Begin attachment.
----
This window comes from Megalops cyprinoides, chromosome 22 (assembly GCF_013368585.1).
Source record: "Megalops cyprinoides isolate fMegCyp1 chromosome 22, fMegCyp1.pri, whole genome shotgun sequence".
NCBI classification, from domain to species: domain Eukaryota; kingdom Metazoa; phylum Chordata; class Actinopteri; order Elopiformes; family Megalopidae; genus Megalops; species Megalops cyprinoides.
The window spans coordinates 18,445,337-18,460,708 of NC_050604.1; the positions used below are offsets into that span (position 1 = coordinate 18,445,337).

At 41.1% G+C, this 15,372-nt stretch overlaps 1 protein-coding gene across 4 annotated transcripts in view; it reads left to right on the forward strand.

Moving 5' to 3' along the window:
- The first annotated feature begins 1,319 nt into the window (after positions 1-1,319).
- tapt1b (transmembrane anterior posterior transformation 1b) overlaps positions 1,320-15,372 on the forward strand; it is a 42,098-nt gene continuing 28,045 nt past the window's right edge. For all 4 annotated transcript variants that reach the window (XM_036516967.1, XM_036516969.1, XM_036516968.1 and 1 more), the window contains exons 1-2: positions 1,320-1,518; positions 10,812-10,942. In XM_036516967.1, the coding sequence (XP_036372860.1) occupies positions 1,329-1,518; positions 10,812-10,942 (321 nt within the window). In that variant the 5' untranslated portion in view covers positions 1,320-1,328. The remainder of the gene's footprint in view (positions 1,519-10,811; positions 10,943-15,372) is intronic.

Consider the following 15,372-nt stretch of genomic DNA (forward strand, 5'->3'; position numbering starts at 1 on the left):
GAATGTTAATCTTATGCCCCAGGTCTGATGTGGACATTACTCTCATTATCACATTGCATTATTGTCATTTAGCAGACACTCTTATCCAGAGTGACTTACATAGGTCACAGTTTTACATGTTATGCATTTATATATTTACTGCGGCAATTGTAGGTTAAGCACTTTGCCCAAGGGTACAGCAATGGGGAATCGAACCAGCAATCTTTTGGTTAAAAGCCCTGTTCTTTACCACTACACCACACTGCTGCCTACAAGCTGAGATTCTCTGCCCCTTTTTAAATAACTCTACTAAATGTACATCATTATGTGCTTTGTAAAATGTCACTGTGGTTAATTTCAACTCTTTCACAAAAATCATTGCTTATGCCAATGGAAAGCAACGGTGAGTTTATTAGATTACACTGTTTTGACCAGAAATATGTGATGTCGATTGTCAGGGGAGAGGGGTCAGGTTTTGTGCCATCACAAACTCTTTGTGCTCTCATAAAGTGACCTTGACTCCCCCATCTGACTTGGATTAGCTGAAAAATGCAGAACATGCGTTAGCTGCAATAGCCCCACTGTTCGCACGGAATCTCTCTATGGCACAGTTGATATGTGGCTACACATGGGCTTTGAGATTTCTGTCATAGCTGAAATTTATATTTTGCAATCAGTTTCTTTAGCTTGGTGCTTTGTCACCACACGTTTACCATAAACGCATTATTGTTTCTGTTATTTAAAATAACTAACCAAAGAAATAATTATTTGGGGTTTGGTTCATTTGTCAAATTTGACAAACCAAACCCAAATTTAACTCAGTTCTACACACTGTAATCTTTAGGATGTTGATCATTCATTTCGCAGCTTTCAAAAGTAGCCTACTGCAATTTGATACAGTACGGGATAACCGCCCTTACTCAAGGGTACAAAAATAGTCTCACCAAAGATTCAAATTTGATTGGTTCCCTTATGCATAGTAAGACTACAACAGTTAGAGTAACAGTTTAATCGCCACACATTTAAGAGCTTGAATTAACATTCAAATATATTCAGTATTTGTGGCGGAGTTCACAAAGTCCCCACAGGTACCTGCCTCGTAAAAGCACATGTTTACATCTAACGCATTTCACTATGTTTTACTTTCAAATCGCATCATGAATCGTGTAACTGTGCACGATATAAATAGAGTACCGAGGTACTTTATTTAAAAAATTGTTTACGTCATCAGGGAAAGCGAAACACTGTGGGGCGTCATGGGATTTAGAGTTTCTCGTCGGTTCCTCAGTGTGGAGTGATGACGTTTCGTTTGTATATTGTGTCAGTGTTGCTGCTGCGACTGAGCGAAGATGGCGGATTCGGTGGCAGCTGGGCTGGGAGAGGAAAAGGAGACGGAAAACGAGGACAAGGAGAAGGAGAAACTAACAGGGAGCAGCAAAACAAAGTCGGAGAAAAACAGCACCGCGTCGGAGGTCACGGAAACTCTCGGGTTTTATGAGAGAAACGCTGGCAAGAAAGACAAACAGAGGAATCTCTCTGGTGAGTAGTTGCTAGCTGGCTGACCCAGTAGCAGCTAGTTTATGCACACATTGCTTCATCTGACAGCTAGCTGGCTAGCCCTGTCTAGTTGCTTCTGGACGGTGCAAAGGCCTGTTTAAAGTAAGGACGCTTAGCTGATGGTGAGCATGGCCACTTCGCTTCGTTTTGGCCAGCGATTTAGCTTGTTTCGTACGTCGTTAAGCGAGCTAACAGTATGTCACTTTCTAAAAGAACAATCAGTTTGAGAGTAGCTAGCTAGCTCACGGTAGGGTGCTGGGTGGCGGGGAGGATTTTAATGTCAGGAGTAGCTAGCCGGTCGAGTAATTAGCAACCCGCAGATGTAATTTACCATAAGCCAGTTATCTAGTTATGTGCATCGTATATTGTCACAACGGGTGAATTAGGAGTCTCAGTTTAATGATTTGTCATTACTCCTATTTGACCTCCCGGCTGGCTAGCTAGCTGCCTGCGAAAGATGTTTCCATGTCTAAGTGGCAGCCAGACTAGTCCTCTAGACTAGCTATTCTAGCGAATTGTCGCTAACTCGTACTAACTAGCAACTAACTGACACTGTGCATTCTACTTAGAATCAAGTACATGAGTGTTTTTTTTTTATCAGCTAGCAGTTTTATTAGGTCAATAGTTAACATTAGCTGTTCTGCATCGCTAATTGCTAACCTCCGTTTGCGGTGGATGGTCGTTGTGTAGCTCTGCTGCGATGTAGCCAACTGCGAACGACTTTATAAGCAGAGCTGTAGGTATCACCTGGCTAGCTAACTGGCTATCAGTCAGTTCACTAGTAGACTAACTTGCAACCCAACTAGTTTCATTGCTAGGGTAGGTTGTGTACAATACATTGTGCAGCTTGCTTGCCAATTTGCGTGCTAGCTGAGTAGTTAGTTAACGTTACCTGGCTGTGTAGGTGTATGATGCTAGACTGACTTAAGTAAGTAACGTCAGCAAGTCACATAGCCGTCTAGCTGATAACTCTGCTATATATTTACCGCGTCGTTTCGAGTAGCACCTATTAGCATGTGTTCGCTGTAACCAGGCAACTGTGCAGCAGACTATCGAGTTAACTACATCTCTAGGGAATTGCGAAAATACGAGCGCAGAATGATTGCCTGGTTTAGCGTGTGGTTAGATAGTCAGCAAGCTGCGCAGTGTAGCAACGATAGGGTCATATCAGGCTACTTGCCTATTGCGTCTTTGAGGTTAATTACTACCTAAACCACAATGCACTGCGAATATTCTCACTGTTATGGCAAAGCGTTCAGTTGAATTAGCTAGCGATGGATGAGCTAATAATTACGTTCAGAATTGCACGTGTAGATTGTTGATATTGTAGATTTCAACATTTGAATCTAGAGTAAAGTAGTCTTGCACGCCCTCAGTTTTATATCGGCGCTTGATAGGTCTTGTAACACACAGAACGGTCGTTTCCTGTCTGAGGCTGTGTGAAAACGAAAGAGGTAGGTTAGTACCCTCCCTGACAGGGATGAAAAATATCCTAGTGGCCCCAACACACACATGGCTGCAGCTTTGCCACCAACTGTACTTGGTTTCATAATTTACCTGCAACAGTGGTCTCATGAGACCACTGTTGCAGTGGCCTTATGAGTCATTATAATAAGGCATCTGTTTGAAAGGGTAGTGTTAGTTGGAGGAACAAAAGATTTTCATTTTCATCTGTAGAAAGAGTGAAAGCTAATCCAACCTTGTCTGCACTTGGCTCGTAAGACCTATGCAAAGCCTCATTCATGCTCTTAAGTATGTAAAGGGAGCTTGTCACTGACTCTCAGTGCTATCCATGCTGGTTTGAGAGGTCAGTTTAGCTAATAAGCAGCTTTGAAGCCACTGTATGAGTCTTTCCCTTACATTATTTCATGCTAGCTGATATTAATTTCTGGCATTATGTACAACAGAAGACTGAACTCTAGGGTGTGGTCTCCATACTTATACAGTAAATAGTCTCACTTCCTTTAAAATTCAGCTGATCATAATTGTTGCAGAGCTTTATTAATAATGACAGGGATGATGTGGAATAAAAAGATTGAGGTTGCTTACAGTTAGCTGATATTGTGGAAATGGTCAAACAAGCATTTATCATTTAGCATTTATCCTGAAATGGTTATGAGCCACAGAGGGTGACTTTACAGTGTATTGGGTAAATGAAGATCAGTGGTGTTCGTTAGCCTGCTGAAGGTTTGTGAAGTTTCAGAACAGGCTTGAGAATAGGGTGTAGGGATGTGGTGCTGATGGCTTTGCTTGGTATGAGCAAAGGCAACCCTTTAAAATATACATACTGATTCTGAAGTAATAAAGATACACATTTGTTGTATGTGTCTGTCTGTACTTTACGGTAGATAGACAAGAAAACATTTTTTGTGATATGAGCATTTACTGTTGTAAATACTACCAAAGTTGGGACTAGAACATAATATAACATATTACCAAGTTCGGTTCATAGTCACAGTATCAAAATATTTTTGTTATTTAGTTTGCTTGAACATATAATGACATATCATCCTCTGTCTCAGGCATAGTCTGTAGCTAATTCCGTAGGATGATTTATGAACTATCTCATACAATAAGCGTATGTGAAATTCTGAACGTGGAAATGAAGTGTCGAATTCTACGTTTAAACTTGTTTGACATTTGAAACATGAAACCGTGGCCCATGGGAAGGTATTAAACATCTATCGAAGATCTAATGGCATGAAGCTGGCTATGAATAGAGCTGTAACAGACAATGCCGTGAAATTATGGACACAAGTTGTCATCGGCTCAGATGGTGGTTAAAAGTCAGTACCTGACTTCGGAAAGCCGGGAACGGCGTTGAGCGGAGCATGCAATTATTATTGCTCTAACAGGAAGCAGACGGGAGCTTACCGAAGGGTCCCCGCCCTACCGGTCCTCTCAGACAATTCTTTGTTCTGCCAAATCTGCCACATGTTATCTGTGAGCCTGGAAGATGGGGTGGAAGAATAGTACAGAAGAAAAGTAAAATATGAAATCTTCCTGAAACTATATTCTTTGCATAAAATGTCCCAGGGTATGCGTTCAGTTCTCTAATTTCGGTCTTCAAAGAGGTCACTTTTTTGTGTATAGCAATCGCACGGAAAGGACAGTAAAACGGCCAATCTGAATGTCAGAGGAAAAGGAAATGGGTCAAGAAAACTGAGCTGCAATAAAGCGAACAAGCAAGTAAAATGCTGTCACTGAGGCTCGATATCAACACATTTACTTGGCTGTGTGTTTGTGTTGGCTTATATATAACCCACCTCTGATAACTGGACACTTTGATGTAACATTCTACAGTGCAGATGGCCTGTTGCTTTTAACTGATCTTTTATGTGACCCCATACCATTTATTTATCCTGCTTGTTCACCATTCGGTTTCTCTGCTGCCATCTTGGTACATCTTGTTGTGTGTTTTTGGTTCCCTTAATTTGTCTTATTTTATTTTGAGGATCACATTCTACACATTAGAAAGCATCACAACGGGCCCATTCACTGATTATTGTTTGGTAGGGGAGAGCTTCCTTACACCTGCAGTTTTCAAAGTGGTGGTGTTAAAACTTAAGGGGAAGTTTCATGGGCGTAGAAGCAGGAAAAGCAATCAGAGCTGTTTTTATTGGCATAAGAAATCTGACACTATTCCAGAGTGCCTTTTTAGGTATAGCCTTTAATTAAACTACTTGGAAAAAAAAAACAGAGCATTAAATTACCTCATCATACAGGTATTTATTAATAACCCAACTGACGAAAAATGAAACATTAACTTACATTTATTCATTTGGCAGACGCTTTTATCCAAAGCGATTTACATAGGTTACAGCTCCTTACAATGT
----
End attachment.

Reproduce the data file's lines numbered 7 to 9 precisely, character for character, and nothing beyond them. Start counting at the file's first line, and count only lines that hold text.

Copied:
- The first annotated feature begins 1,319 nt into the window (after positions 1-1,319).
- tapt1b (transmembrane anterior posterior transformation 1b) overlaps positions 1,320-15,372 on the forward strand; it is a 42,098-nt gene continuing 28,045 nt past the window's right edge. For all 4 annotated transcript variants that reach the window (XM_036516967.1, XM_036516969.1, XM_036516968.1 and 1 more), the window contains exons 1-2: positions 1,320-1,518; positions 10,812-10,942. In XM_036516967.1, the coding sequence (XP_036372860.1) occupies positions 1,329-1,518; positions 10,812-10,942 (321 nt within the window). In that variant the 5' untranslated portion in view covers positions 1,320-1,328. The remainder of the gene's footprint in view (positions 1,519-10,811; positions 10,943-15,372) is intronic.

Consider the following 15,372-nt stretch of genomic DNA (forward strand, 5'->3'; position numbering starts at 1 on the left):